New Research From Psychological Science
Read about the latest research published in Psychological Science.
Simon P. Landry, Jean-Paul Guillemot, and François Champoux
Does temporary deafness in adults disrupt other multisensory processes? Participants who had or had not experienced a period of deafness performed a nonspeech task meant to illicit an audiotactile illusion. Participants without a history of hearing loss experienced the audiotactile illusion, whereas those with restored hearing did not. This suggests that the maintenance of audiotactile processes might require an uninterrupted bond between the two modalities.
James J. Lee and Christopher F. Chabris
Although research has shown that people with greater general cognitive ability have faster reaction times on speeded tasks, the mechanisms underlying this relationship are not well understood. Participants performed a speeded number-comparison task that consisted of two stimuli separated by 60 to 960 ms. The difference in reaction times between the high- and low-general-cognitive-ability groups increased as the time between the presentation of the first and second stimulus decreased, indicating an advantage in the central stage of serial processing for people with greater general cognitive ability.
Matthew F. Peterson and Miguel P. Eckstein
Studies of face identification have found that humans generally tend to look just below the eyes when trying to identify another person, but is there variation in this fixation behavior? In a series of trials, participants’ eye movements were recorded as they observed and identified faces. On some trials, participants could look at any part of the face they wanted, but on other trials participants had to fixate on a certain point on the image. The researchers found differences in the optimal location of participants’ eye fixations during the identification task. This suggests that each person’s specific eye-movement strategy optimizes his or her ability to recognize others’ faces.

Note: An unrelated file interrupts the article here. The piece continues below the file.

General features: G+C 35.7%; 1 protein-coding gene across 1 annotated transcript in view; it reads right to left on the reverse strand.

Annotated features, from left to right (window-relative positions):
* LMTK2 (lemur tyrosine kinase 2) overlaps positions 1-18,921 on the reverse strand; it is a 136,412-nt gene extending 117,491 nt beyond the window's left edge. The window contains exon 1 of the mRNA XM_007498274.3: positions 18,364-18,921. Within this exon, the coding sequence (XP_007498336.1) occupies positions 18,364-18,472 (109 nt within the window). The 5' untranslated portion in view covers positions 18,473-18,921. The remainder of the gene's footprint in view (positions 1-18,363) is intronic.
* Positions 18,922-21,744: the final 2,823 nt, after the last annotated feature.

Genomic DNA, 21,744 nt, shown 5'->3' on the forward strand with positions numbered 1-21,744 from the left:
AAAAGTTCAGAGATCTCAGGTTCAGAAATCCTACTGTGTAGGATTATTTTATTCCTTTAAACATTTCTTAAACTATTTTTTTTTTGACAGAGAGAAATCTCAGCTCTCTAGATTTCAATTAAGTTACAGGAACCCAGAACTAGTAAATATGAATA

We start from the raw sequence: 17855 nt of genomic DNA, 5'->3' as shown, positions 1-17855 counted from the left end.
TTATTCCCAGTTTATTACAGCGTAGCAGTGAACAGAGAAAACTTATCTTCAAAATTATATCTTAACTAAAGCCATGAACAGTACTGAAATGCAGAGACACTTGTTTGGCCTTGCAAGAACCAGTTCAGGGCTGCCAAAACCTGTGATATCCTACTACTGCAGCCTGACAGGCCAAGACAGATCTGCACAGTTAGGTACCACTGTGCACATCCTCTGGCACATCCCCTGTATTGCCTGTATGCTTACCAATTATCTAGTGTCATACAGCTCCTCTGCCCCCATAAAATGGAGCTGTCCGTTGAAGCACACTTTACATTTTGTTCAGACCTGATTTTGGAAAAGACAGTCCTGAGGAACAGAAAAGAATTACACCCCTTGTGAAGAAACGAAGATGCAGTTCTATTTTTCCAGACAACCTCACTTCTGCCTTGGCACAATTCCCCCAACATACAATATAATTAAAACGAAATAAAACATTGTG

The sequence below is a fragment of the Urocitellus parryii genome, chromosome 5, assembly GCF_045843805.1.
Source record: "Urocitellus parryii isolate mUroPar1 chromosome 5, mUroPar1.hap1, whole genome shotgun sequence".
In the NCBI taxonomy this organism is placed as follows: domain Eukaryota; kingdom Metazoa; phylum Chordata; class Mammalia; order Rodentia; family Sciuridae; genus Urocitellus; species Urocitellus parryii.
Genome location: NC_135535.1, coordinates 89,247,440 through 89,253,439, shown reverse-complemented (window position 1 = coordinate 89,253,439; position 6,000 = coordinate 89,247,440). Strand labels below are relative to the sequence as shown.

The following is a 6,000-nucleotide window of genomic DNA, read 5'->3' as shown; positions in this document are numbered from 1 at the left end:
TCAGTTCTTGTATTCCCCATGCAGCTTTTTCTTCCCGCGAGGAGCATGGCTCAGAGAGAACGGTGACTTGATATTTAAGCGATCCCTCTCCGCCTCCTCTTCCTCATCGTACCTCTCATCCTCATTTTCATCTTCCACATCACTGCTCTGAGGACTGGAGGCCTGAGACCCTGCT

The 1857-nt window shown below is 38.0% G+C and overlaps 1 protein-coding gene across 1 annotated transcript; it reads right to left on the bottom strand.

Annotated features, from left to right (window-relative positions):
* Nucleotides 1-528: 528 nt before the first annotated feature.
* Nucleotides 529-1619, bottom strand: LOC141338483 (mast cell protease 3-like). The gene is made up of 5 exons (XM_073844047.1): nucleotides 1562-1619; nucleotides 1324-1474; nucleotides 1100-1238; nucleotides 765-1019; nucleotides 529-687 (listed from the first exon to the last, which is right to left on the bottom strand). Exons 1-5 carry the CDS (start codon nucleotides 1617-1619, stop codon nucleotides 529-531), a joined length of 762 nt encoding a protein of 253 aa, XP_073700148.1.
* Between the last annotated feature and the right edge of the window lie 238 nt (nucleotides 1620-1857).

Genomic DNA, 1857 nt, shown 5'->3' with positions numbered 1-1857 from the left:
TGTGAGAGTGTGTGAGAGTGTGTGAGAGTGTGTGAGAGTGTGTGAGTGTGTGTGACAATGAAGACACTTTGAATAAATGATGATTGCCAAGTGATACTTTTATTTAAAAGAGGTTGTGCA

Dimitris Xygalatas, Panagiotis Mitkidis, Ronald Fischer, Paul Reddish, Joshua Skewes, Armin W. Geertz, Andreas Roepstorff, and Joseph Bulbulia
Extreme rituals often seem to incur great physical and mental costs with little obvious benefit, so why do people take part in them? Researchers examined people who had participated in or observed high- or low-ordeal religious rituals. Participants were assessed for their levels of religiosity, social identification, generosity, and perceived pain related to completing the ritual. Participants who had performed high-intensity rituals were more generous and had a more inclusive group identity, which suggests that intense rituals promote social cohesion and cooperative behavior.
Johannes C. Ziegler, Thomas Hannagan, Stéphane Dufau, Marie Montant, Joël Fagot, and Jonathan Grainger
In a previous study, the authors trained baboons to discriminate a large number of English words from nonsense words and found that the animals performed above chance on words they had never seen. This led the authors to propose that the monkeys used an orthographic code to distinguish novel words from nonwords. The authors tested this hypothesis by examining whether the animals showed transposed-letter effects (a hallmark of orthographic processing) in a word/nonword discrimination task. The baboons’ categorization of transposed-letter nonwords as “words” supports the authors’ hypothesis and suggests that the neural mechanisms supporting reading are not linguistic in nature and are much older than the behavior itself.
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